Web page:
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CM CLUB - Babysitting & Overnight Bookings, booking fee????

(8 Posts)
looneytune Mon 20-Jul-09 10:15:05

At the moment I do overnight and babysitting and just take the money on the day, however, this is getting more popular so I want to have a proper system in place. I do have one lovely family that I do regular overnight and babysitting for, however, they do quite often just cancel and say they don't need me as plans have changed. The thing is, I've sometimes turned down another booking and not only that, it sometimes messes up my own social diary (i.e. once tried to arrange family get together but I was booked and couldn't make other dates, they ended up moving to another date and then I was cancelled and therefore could have gone on the original date planned but by then they'd changed the date). This is fine most of the time, that's life, things change and all that. BUT.....I was wondering if others ever charge some kind of booking fee? Just thought maybe people would be more firm in their plans if they knew it would cost them something regardless? I don't want to seem money grabbing or anything, this is why I haven't done this before in nearly 2 years of offering these services. It's just that it's starting to effect things, especially now I have more bookings. My time when I'm not working is very precious.

So, what do others do?

TIA

AtheneNoctua Mon 20-Jul-09 12:30:32

I think as a parent I would be a bit put off on a booking fee because it would be yet another charge. However, I do see your point. How about a cancellation fee? If they cancel say withing 48 hours of booking, half the fees are due or something like that. That way it's not an additional fee for nothing, but a fee for cancelling.

looneytune Mon 20-Jul-09 12:59:46

Oh sorry, I didn't mean a booking fee on top blush I meant this came off the overall fee. For example, overnight stay = £50, they pay say £10 when they book and the other £40 on the night - something like that is what I meant Would that be ok do you think? Just an idea. I'm not after more money, just for my diary not to be full of tipex wink

gigglinggoblin Mon 20-Jul-09 13:06:47

I would charge the full amount in advance. Get them to pay through paypal if they cant see you before and make it clear this is non refundable. As you say your time is precious, if they want to secure it they should pay for it. As a cm I still charge if mindee doesnt come. 48 hours is a great idea.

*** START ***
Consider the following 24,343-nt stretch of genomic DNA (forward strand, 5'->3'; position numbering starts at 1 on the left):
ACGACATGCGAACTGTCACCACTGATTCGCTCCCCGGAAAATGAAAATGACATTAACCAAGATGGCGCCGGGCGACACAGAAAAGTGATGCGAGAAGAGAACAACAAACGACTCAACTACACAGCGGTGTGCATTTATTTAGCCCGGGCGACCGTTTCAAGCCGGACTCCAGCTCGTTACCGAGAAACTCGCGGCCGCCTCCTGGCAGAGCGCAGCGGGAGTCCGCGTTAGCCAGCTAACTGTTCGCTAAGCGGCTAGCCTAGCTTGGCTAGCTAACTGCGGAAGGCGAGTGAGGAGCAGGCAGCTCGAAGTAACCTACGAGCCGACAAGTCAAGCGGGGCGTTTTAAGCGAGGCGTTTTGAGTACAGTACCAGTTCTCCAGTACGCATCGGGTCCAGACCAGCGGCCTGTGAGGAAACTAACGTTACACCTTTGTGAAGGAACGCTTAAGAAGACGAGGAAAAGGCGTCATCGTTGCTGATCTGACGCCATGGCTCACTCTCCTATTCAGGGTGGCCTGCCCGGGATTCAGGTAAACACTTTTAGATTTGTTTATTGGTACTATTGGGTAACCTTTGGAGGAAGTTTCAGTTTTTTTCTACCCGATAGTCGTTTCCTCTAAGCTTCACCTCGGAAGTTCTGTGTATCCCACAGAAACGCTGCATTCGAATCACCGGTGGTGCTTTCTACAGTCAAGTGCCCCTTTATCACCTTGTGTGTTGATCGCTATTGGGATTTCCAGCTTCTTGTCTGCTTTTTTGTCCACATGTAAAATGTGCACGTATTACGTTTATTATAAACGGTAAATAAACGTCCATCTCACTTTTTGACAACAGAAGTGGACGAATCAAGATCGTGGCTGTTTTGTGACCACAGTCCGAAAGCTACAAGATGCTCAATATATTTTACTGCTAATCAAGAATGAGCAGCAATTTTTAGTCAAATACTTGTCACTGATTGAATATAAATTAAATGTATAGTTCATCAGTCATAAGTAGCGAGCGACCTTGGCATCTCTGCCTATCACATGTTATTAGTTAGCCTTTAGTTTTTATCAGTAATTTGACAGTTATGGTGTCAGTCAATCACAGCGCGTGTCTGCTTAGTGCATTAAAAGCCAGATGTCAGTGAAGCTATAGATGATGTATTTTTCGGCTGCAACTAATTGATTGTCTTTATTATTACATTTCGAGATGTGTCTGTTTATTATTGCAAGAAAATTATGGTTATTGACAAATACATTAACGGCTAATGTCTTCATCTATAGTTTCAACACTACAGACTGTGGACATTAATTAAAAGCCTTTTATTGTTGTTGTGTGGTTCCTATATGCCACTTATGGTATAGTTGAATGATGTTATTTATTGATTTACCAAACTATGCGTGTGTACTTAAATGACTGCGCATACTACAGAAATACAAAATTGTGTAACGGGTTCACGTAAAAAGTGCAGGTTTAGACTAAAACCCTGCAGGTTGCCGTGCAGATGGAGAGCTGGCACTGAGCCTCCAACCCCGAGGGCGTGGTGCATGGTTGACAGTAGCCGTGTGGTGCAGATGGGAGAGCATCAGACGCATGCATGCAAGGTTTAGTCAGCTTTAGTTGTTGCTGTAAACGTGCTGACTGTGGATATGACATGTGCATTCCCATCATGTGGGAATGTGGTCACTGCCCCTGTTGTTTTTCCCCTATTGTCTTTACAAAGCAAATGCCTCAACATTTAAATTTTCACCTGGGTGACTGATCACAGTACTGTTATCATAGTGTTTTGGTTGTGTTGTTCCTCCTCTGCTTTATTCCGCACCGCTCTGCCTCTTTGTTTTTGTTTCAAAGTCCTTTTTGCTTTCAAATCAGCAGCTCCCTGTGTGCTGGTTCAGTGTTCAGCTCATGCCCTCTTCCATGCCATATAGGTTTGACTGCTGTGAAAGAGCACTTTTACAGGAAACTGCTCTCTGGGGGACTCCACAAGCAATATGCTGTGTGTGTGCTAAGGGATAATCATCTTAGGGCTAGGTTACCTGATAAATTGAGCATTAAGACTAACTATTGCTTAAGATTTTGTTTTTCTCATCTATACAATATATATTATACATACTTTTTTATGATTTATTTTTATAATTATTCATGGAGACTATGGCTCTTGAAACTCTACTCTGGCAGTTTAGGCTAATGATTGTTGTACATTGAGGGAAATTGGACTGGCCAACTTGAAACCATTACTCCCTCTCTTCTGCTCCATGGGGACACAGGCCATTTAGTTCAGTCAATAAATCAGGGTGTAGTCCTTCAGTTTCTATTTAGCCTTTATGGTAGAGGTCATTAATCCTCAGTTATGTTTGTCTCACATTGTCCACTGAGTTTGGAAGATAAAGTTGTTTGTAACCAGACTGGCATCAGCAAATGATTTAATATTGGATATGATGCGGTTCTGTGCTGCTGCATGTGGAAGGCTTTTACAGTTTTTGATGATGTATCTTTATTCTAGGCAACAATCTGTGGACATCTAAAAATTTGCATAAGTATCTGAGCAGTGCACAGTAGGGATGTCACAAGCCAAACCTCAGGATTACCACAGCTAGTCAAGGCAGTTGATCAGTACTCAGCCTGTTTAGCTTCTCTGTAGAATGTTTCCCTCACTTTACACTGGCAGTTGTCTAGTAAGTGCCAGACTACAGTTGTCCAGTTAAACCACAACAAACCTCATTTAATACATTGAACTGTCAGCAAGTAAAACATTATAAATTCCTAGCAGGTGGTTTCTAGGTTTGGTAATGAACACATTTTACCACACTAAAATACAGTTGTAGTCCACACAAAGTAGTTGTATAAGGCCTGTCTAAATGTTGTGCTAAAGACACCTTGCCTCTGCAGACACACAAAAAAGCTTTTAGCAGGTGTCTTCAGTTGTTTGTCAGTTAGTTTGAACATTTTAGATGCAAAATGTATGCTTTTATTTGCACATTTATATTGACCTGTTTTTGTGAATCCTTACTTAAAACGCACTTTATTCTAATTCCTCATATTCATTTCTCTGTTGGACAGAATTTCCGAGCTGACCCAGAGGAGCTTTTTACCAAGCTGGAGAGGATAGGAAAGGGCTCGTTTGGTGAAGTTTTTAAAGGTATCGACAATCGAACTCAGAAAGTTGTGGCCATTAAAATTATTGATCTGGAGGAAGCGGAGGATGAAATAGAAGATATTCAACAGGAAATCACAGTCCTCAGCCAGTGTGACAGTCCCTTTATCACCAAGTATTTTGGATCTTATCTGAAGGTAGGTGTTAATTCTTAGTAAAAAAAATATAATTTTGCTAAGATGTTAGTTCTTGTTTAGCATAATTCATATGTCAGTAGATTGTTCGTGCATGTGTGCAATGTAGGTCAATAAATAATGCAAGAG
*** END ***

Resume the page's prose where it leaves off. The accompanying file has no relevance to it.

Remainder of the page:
looneytune Mon 20-Jul-09 14:42:18

Yeah, I'm the same, don't charge if I'm available but I do charge if mindee is off through no fault of my own. I just feel a bit funny about asking for the whole lot up front when it's extra.....it's a bit different to normal minding as if I don't do it, I'm not working whereas daytime contracted minding I'm still working with other families. I do feel it would be ok to charge full if it was less than 48 hours notice. I just want something to secure the booking at the time, just to make me more confident with what my diary's doing wink

How does this sound:

- £10 to secure booking, this will be deducted from the main invoice. Non-refundable if booking cancelled.
- all bookings cancelled with less than 48 hours notice will be charged at full rate

Thoughts please???

nannynick Mon 20-Jul-09 15:01:00

Nice idea but how will you go about obtaining the money if they do cancel? Suppose it is easier if you are childminding the same child/children during the week.

AtheneNoctua Mon 20-Jul-09 16:17:41

I think you should be a tad more leanient. Like £10 booking (deducted from total fee), then if the cancel with less than 48 hours notice they owe you half (minus the £10 booking). If they cancel a week in advance I think I'd let them off.

Sitters is a whole lot cheaper than this. They charge a £4 booking fee. But, I could cancel on the day without further penalty. I however think that's a bit cheeky. SO I usually let the sitter show up and pay her and tell her she can go after she plays with the kids for 20 minutes (and this is just so they get to know her in case she shows up again).

looneytune Tue 21-Jul-09 09:28:49

Nick - I did wonder this but it tends to be for current mindees atm.

AtheneNoctua - I agree. Tbh, I think the £10 booking fee would be enough. It's more about making the bookings more likely to happen as some are changed over and over. Maybe I'll say half if less than 24 hours notice, that sound more fair? As I said, it's more about people not just putting something in my diary in case and then changing their mind, if that makes sense?

Thanks for all your input lovely people

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